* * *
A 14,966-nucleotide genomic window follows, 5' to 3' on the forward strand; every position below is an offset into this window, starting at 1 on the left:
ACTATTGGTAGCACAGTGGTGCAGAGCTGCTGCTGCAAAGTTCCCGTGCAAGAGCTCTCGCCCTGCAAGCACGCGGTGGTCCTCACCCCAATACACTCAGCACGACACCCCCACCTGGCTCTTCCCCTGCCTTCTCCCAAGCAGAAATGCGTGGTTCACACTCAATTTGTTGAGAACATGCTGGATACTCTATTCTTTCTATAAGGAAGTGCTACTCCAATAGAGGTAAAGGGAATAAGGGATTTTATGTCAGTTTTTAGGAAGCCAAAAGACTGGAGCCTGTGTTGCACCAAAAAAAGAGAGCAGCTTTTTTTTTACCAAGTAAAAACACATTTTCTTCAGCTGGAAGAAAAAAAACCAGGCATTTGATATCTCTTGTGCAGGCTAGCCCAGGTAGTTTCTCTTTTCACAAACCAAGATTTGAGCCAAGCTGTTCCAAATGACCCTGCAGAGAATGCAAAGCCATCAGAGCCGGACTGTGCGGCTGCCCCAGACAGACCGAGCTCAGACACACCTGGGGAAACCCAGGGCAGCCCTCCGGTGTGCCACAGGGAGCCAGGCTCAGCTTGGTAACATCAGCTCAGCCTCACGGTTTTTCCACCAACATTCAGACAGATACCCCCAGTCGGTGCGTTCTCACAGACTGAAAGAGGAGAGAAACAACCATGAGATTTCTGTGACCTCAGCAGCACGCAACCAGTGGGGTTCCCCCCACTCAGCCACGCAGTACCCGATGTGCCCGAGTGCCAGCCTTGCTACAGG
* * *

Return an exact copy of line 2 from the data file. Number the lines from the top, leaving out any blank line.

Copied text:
ACTATTGGTAGCACAGTGGTGCAGAGCTGCTGCTGCAAAGTTCCCGTGCAAGAGCTCTCGCCCTGCAAGCACGCGGTGGTCCTCACCCCAATACACTCAGCACGACACCCCCACCTGGCTCTTCCCCTGCCTTCTCCCAAGCAGAAATGCGTGGTTCACACTCAATTTGTTGAGAACATGCTGGATACTCTATTCTTTCTATAAGGAAGTGCTACTCCAATAGAGGTAAAGGGAATAAGGGATTTTATGTCAGTTTTTAGGAAGCCAAAAGACTGGAGCCTGTGTTGCACCAAAAAAAGAGAGCAGCTTTTTTTTTACCAAGTAAAAACACATTTTCTTCAGCTGGAAGAAAAAAAACCAGGCATTTGATATCTCTTGTGCAGGCTAGCCCAGGTAGTTTCTCTTTTCACAAACCAAGATTTGAGCCAAGCTGTTCCAAATGACCCTGCAGAGAATGCAAAGCCATCAGAGCCGGACTGTGCGGCTGCCCCAGACAGACCGAGCTCAGACACACCTGGGGAAACCCAGGGCAGCCCTCCGGTGTGCCACAGGGAGCCAGGCTCAGCTTGGTAACATCAGCTCAGCCTCACGGTTTTTCCACCAACATTCAGACAGATACCCCCAGTCGGTGCGTTCTCACAGACTGAAAGAGGAGAGAAACAACCATGAGATTTCTGTGACCTCAGCAGCACGCAACCAGTGGGGTTCCCCCCACTCAGCCACGCAGTACCCGATGTGCCCGAGTGCCAGCCTTGCTACAGG